Congressional Report Accuses FDIC of Covering up, Misrepresenting Data Breaches
A critical congressional report was released this week claiming the FDIC has been hacked several times over several years and regulators have been covering up or misrepresenting breaches. In an ongoing investigation by the U.S. House Science, Space and Technology Committee, the report implicates FDIC employees, as well as the Chinese government, as responsible for some of the breaches.
In 2010, the FDIC said that it found that Chinese cyberattackers gained access to FDIC IT systems. Similar attacks occurred between 2011 and 2013 The Office of Inspector General, which notified congressional committees of the breaches, was critical of the agency for failing to alert proper authorities, the report said.
Other examples included a breach last September, when a “disgruntled” employee in New York who was leaving her job with the FDIC downloaded banking information and the Social Security numbers of more than 28,000 individuals to a portable USB device. Rather than immediately reporting the breach directly to Congress as mandated, the FDIC referred to it later in a report.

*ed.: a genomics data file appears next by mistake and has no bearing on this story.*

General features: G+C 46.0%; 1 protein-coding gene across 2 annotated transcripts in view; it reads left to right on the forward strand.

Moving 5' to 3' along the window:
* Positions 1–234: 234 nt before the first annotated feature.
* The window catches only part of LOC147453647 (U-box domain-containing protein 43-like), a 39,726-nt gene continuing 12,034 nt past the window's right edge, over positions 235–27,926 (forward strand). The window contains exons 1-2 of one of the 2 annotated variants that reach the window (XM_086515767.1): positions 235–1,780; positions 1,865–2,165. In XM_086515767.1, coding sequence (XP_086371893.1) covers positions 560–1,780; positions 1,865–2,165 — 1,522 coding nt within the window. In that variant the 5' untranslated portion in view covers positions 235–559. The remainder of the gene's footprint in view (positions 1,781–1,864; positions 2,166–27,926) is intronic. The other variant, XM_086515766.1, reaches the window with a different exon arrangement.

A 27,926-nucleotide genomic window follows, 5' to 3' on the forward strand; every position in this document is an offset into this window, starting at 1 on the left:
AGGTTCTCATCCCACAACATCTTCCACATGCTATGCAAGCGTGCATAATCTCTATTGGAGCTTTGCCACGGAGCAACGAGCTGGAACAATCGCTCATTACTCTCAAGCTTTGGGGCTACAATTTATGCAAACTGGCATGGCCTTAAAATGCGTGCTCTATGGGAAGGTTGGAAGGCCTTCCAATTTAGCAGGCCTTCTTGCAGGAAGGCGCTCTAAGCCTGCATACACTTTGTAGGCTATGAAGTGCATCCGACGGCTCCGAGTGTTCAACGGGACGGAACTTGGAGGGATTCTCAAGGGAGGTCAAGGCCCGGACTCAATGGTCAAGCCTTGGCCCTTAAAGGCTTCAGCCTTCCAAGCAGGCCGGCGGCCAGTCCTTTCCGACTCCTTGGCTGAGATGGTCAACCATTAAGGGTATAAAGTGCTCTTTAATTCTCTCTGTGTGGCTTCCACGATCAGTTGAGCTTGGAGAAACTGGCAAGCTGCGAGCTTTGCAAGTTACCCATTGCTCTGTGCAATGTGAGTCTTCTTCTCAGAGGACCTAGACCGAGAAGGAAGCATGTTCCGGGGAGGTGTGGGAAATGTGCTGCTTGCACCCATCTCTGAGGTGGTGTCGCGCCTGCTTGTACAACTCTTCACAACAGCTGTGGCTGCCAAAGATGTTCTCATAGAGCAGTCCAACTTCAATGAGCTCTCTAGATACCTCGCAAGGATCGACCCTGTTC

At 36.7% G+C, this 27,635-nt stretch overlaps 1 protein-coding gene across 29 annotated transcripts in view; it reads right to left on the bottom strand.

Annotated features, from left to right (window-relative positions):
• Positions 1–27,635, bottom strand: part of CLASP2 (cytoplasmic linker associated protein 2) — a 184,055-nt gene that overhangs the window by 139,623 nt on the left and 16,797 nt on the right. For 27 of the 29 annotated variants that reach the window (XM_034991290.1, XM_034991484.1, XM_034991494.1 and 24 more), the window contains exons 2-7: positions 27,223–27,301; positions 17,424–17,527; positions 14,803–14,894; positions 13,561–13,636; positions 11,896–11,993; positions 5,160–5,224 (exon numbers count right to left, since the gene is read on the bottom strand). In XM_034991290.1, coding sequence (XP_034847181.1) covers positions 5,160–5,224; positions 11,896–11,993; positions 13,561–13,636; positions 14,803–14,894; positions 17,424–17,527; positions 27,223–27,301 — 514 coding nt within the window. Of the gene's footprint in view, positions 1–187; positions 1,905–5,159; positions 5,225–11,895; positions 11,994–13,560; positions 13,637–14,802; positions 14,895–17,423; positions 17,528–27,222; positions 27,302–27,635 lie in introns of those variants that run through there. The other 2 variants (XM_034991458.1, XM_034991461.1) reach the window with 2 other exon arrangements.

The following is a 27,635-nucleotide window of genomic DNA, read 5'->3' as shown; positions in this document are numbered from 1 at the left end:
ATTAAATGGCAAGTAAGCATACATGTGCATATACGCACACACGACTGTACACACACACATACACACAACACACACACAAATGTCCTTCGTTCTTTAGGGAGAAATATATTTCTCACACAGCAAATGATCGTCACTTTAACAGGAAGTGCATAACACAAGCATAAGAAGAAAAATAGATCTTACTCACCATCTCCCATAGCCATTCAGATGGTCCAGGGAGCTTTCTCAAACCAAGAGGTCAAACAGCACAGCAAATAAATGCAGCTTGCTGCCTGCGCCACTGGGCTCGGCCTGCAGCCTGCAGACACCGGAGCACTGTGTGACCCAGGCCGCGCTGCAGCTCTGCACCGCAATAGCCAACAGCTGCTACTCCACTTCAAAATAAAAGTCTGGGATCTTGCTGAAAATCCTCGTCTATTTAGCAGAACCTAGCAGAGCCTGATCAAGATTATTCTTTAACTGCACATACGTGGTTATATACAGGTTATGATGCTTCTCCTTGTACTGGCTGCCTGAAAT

In 2015, information was stolen again by another employee leaving the agency. Initially, the FDIC said the employee copied sensitive information about more than 10,000 individuals. The report claims the breach affected more than 40,000 individuals and some 30,000 banks and other entities.
“The committee’s interim report sheds light on the FDIC’s lax cybersecurity efforts,” said Rep. Lamar Smith (R-Texas), who is the committee chairman. “The FDIC’s intent to evade congressional oversight is a serious offense. Major improvements need to be made to the FDIC’s cybersecurity mechanisms.”
The committee held a hearing on Jul. 14, during which FDIC Chairman Martin Gruenberg and Acting Inspector General Fred Gibson testified. Gruenberg repeatedly said he didn’t know of staff efforts to conceal the intrusions, according to a Reuters report. In his prepared remarks, Gruenberg outlined steps the FDIC follows for managing cybersecurity, including: identifying higher-risk assets, such as certain hardware, software and data so that they receive more attention when designing cybersecurity protections; developing and implementing safeguards to limit or contain a breach; and taking appropriate actions when a security breach is detected.
Security breaches aren’t new to government agencies. The Fed has identified more than 50 breaches between 2011 and 2015, with some being characterized as espionage, according to a recent Reuters report citing Fed records. In March, criminals reportedly stole money from Bangladesh central bank’s account at the New York Federal Reserve and diverted $81 million to banks in the Philippines. And, on Feb. 9—the same day the IRS announced an attack on its Website—President Barack Obama announced a cybersecurity national action plan to address near- and long-term strategies to protect consumer privacy, promote cybersecurity awareness among consumers and to maintain economic and national security, among other measures.